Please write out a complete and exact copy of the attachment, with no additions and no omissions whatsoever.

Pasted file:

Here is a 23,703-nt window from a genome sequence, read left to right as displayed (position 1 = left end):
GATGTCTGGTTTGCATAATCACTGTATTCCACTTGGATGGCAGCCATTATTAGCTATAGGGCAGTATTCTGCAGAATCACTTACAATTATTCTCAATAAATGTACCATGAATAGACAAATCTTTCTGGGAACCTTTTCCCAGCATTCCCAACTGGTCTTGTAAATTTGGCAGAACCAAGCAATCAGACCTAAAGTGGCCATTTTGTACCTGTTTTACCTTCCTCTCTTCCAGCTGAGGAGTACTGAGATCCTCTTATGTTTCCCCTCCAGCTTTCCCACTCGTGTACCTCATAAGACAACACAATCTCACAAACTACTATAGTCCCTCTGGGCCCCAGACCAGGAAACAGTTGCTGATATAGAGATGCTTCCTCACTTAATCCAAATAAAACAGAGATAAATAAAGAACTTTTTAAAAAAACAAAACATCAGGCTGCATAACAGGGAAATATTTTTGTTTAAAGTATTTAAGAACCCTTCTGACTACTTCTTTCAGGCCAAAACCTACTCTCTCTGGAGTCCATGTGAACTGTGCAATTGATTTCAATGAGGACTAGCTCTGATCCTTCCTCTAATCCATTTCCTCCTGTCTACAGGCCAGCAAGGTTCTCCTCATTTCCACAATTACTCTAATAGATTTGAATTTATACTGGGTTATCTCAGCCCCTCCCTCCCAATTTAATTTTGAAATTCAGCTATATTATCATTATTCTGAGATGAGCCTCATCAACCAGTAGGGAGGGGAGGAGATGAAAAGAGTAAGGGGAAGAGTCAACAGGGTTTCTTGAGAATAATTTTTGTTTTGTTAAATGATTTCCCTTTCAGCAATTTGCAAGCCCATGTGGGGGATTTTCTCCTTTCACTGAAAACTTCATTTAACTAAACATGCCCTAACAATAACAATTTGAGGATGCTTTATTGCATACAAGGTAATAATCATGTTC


Here is a 23,703-nt window from a genome sequence, read left to right as displayed (position 1 = left end):
GATGTCTGGTTTGCATAATCACTGTATTCCACTTGGATGGCAGCCATTATTAGCTATAGGGCAGTATTCTGCAGAATCACTTACAATTATTCTCAATAAATGTACCATGAATAGACAAATCTTTCTGGGAACCTTTTCCCAGCATTCCCAACTGGTCTTGTAAATTTGGCAGAACCAAGCAATCAGACCTAAAGTGGCCATTTTGTACCTGTTTTACCTTCCTCTCTTCCAGCTGAGGAGTACTGAGATCCTCTTATGTTTCCCCTCCAGCTTTCCCACTCGTGTACCTCATAAGACAACACAATCTCACAAACTACTATAGTCCCTCTGGGCCCCAGACCAGGAAACAGTTGCTGATATAGAGATGCTTCCTCACTTAATCCAAATAAAACAGAGATAAATAAAGAACTTTTTAAAAAAACAAAACATCAGGCTGCATAACAGGGAAATATTTTTGTTTAAAGTATTTAAGAACCCTTCTGACTACTTCTTTCAGGCCAAAACCTACTCTCTCTGGAGTCCATGTGAACTGTGCAATTGATTTCAATGAGGACTAGCTCTGATCCTTCCTCTAATCCATTTCCTCCTGTCTACAGGCCAGCAAGGTTCTCCTCATTTCCACAATTACTCTAATAGATTTGAATTTATACTGGGTTATCTCAGCCCCTCCCTCCCAATTTAATTTTGAAATTCAGCTATATTATCATTATTCTGAGATGAGCCTCATCAACCAGTAGGGAGGGGAGGAGATGAAAAGAGTAAGGGGAAGAGTCAACAGGGTTTCTTGAGAATAATTTTTGTTTTGTTAAATGATTTCCCTTTCAGCAATTTGCAAGCCCATGTGGGGGATTTTCTCCTTTCACTGAAAACTTCATTTAACTAAACATGCCCTAACAATAACAATTTGAGGATGCTTTATTGCATACAAGGTAATAATCATGTTC